Community Manager Tips for Facebook: Don't Get Eaten Alive!
Jumping into the shark-infested waters as a Facebook community manager? If it is for an enterprise brand or highly active page, here are a few community manager tips to get you up and running quickly – without needing a shark cage to protect you from getting eaten alive.
These best practices can be a life saver, when it comes to time and energy.
It isn’t the fans that consume you – it’s the challenge of combining conservative approval processes with real-time marketing needs and staying proactive instead of reactive when the deluge hits. Keeping the flow of content going.
1. Cozy up to customer service. Much of Facebook activity centers around customer service related issues, so you’ll want to be prepared to answer the most common questions right out of the gate. Having the information at hand or resources to learn what you need is essential to a fast response.
- Reaching out to the customer service team to cultivate friendly internal contacts
- Obtaining the same internal training and documentation they use
- Looking at past Facebook page activity and give them a list of most common questions – if you can get their canned answers, you just saved yourself a ton of work compiling the same thing
- Putting together an interdepartmental team meeting to discuss content and marketing needs, along with potential crisis situations and how to handle them – then use it to create the first draft of your social media strategy and crisis plan.
(Smaller business? Put together a list of commonly asked questions your fans may ask, so you can start building a library document of “typical” responses. This can save you time and constantly typing the same thing.)
2. If your Facebook community represents an enterprise business or large brand, try to learn processes & protocols first, before you have full page responsibility. Learn what the existing process is to traffic image and content requests, obtain post approvals (where necessary) and any other related internal procedures and protocols that you should know. This will help you plan ahead and be more efficient.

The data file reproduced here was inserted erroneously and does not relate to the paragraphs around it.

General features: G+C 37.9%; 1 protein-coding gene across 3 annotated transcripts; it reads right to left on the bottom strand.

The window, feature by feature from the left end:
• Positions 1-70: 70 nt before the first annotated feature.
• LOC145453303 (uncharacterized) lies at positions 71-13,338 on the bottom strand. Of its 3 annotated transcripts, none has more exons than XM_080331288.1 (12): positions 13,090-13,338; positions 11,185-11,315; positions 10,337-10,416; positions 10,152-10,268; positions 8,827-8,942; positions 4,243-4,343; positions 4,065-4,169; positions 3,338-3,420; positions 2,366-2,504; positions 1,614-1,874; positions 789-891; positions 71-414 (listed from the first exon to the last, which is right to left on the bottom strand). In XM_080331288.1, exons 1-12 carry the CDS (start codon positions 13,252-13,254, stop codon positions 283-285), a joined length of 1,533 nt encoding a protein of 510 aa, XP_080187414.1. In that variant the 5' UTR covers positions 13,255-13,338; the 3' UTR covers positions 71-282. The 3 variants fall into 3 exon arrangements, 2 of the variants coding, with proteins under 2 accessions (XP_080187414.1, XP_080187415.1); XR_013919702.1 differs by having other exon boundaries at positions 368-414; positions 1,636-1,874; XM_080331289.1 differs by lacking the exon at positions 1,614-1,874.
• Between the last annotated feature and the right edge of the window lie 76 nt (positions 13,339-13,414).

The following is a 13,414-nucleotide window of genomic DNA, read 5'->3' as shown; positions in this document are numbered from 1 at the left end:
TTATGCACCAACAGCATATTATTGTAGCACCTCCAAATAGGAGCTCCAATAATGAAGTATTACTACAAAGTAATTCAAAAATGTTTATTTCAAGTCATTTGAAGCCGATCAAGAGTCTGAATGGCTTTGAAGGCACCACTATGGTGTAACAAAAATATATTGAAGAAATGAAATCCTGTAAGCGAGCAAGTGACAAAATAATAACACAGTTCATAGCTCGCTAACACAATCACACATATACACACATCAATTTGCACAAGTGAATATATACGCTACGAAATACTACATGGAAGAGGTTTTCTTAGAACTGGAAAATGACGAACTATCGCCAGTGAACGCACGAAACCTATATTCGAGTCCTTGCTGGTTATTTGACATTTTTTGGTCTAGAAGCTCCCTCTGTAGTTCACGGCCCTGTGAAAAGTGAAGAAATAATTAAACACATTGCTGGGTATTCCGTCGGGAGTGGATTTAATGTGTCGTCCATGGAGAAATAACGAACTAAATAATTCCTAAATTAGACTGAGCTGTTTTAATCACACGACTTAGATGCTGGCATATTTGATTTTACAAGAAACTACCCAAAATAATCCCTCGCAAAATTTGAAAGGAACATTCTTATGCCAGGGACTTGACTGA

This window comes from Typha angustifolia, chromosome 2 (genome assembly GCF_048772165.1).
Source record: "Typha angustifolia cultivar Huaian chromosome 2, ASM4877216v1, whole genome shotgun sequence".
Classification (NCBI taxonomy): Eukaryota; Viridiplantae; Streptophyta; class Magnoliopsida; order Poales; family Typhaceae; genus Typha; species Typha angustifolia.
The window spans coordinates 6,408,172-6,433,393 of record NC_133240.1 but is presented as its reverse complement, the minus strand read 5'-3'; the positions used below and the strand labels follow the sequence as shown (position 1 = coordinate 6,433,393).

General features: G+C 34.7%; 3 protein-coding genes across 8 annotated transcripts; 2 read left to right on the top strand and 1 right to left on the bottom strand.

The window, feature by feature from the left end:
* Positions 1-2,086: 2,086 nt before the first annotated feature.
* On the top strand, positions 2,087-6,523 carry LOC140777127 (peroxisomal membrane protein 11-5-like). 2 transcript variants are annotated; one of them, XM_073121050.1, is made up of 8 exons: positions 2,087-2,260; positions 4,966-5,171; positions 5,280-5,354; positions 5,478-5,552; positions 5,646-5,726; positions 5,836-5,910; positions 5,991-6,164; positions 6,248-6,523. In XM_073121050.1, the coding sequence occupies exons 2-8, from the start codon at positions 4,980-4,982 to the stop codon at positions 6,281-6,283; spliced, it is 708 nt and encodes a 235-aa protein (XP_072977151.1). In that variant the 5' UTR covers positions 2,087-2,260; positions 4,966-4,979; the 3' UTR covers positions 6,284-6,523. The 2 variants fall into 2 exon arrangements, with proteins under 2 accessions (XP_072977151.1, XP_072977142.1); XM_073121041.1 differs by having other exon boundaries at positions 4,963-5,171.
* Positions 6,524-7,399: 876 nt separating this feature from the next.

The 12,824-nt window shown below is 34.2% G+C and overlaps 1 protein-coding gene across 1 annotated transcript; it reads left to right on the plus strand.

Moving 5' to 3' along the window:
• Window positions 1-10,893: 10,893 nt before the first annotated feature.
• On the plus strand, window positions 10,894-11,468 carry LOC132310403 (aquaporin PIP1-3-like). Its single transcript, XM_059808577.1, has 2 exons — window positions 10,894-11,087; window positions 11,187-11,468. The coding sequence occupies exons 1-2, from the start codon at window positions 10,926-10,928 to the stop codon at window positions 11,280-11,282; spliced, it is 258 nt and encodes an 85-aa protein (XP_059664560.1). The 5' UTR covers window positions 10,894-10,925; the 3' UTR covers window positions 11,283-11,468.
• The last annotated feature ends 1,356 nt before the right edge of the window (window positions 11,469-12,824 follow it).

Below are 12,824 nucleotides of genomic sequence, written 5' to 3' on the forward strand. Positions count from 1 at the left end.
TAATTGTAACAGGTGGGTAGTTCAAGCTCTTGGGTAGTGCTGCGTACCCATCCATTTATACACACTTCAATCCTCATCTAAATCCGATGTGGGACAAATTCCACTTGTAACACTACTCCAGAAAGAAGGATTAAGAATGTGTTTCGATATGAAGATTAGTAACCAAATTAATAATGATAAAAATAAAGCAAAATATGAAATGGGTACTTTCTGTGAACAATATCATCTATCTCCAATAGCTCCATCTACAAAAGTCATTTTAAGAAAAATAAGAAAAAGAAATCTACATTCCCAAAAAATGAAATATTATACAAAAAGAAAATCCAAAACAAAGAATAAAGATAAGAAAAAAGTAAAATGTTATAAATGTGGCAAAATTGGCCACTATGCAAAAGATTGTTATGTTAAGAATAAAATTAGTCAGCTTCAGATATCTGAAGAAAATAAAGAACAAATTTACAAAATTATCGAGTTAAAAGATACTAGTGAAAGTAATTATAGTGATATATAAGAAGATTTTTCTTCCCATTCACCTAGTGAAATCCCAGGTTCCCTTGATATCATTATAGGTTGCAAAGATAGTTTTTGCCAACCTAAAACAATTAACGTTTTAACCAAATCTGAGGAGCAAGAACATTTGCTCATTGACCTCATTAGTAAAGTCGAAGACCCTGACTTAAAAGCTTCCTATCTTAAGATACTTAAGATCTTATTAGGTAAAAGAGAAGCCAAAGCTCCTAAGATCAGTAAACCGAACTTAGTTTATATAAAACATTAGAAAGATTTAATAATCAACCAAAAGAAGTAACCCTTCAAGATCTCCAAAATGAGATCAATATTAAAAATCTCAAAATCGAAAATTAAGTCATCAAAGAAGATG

(Smaller business? Decide on your approval processes, if any, and put a system in place to make the process fast and efficient. If no approvals are necessary, then you can skip a step! Whoohooooo! The next two steps apply to you, so read on.)
3. Create content bundles that allow time for pre-approvals. If you learn that protocol requires pre-approval of posts, schedule time each month to write enough posts in advance to cover 1-3 posts per day for the page, and start them through the approval process. Streamlining it into a single document makes the process faster.
At the same time, create a list of custom images you would like created (such as quotes or motivational sayings) and traffic them to the graphic designer to trigger that process.
If you REALLY want to be efficient, do this part first, so you have images for approval that can be bundled with your posts… all going through approvals together.
Doing this several weeks before you need them should allow time for approvals and revisions. It might even give you a little time to grab that coffee when the 2pm drag hits!
4. Pre-schedule what you can, so you have more time for live activity. Once your posts and images have gone through the appropriate approval channel, sit down and schedule them using Facebook’s activity log, HootSuite, Sprout Social or any other tools you use.
Automating some of the post activity frees time to respond to comments, like other pages to make your wall more interesting and boost sharable content, and jump down the rabbit hole for the more complicated customer service issues that need attention. It’s easy enough to remove or reschedule something if necessary, but at least you’ll have the maintenance activities out of the way.
Do you have any tricks or tactics that help you manage time and energy as a community manager? Share your brilliance in the comments!
image: community manager/shutterstock
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Carrie Morgan (@morgancarrie) specializes in digital PR - combining traditional public relations with content marketing, social media and SEO. Morgan is a contributing author for some of the largest publications in the industry, including Convince & Convert, Social Media Today, MarketingProfs and PR Daily. ...
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